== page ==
John Rist at Americana BookCraft bound many of the traditional books, though some artists chose to bind their books themselves. Mary Alice Spencer bound her book, “A to Z Visual Abecedary,” in a soft and creamy leather. The imaginative book features calligraphy and pencil drawings of items that reminded her of each letter in the alphabet.
Montana State University instructor Connie Landis created another abecedary. On the pages of handmade paper, each letter of alphabet corresponds with a saying, such as “Knowledge is power” by Francis Bacon.
Deschner’s partner Jon Lodge, a local artist and general manager of ArtCraft Printers, created the largest book in the collection. A hefty white handmade book measuring about 13×13, it features 537 seven-inch smudged graphite lines (one for each page) in varying angles. The book is aptly titled “Five Hundred Thirty-Seven Seven-Inch Lines.” The result is subtle, minimalist, and stark, but the lines exhibit a sense of composition and a randomized system.
Tana Hanson, owner of Bleu Dahlia Creative, a graphic design company, had Billings area lovers of fine cuisine respond to questions about what chef and cookbook author Julia Child meant to them.
Hanson began with a direct mail piece to select foodies. She came up with the idea after watching the movie, “Julie & Julia,” a Hollywood take on Child’s influence on the world of cuisine.
“I was really affected by all the seriousness in the world, and ‘Julie & Julia’ was a wonderful movie. It lightened everyone’s disposition and brought people back to what’s important to them: what they do to feed their soul,” Hanson said.
Nine epicures from the Billings area, including Bill Honaker, founder of Walkers, Sandra Schiavon and Joanie Swords, co-founders of Poet Street Market, certified wine professional Stella Fong (who also donated a hand-illustrated Asian cookbook to the fundraiser), and Marie Halone, of the old Tearoom in the Stapleton Building—among others—responded to Hanson’s mailer.
After taking on the project, it blossomed and Hanson brought Schiavon on as a research partner. Schiavon grew up in an Italian family and as a child was surrounded by home-cooked meals. Her grandmother was a renowned chef in Billings.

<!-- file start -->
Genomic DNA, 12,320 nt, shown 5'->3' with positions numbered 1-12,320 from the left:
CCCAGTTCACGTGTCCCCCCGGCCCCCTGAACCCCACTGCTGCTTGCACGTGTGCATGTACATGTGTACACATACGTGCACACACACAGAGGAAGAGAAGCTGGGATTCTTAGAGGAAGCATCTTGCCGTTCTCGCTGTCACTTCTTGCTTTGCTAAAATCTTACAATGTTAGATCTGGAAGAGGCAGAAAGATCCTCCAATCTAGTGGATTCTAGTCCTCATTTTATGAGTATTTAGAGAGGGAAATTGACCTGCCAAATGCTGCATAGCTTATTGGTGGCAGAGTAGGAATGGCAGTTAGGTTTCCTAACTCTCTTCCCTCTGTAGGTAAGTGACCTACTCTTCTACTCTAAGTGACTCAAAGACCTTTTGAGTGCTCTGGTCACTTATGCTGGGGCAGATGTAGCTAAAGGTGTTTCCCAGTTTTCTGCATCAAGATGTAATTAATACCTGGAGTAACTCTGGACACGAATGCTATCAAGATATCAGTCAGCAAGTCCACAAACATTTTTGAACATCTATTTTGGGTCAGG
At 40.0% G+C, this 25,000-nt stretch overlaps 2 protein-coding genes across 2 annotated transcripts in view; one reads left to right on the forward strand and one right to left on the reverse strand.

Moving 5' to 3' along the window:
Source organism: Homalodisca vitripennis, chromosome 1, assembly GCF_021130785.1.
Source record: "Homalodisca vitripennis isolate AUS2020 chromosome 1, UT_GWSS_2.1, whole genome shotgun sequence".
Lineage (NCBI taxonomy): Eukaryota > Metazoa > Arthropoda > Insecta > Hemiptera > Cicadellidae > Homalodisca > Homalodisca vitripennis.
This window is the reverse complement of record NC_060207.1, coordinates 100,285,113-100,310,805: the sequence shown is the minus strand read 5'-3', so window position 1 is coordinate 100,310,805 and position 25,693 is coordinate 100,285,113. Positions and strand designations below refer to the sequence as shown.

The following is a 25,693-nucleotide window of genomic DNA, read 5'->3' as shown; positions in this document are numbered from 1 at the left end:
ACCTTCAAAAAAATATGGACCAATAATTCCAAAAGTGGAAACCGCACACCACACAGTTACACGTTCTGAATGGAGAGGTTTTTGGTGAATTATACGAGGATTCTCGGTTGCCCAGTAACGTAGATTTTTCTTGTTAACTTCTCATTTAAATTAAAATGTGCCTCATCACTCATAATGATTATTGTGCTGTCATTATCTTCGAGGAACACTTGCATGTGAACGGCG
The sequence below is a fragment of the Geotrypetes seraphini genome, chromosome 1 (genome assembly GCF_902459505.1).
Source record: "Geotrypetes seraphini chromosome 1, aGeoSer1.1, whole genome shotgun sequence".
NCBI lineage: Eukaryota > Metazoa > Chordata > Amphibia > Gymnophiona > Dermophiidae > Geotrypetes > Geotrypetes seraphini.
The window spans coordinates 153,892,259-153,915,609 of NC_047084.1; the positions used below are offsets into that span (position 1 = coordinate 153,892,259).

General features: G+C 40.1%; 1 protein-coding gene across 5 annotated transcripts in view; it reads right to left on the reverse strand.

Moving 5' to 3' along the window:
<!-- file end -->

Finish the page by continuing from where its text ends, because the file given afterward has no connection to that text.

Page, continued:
“I remember laying between rows (of vegetables) while she was picking beans an carrots for her minestrone. That’s what people did then. Cooking feeds the soul, it’s a creative thing, but people have given that job to the drive-through window, and that’s not good; that’s not going to feed your soul.”
The book is heavily influenced by Hanson’s design style: a combination of clean and contemporary design. Graphic elements such as silverware anchor the pages as the interviews unfold in lovely round typeface.
For a good cause
Hanson, who utilized the library as her children were growing up, and the other artists created these books with the sole purpose of benefitting the library.
“Everyone realizes it’s a really valuable asset in our community, so anything we can do to help the library foundation bring any sort of awareness to the library helps,” she said.
The biannual event is only in its second year, but raised $13,000 in 2007 for the library. Funds raised go to the Parmly Billings Library Foundation, whose mission is to raise supplemental financial support for the Parmly Billings Library.
Event chair Evelyn Noennig said the fundraiser helps bring awareness to what the library does for the community.
“The Billings library offers amazing services that the community may not realize they have available,” she said, referencing the many resources the library provides throughout Yellowstone county including book and movie selections, books on tape, a variety of programs for adults and children, the “teen pit” for teenagers only, free internet classes, and meeting spaces.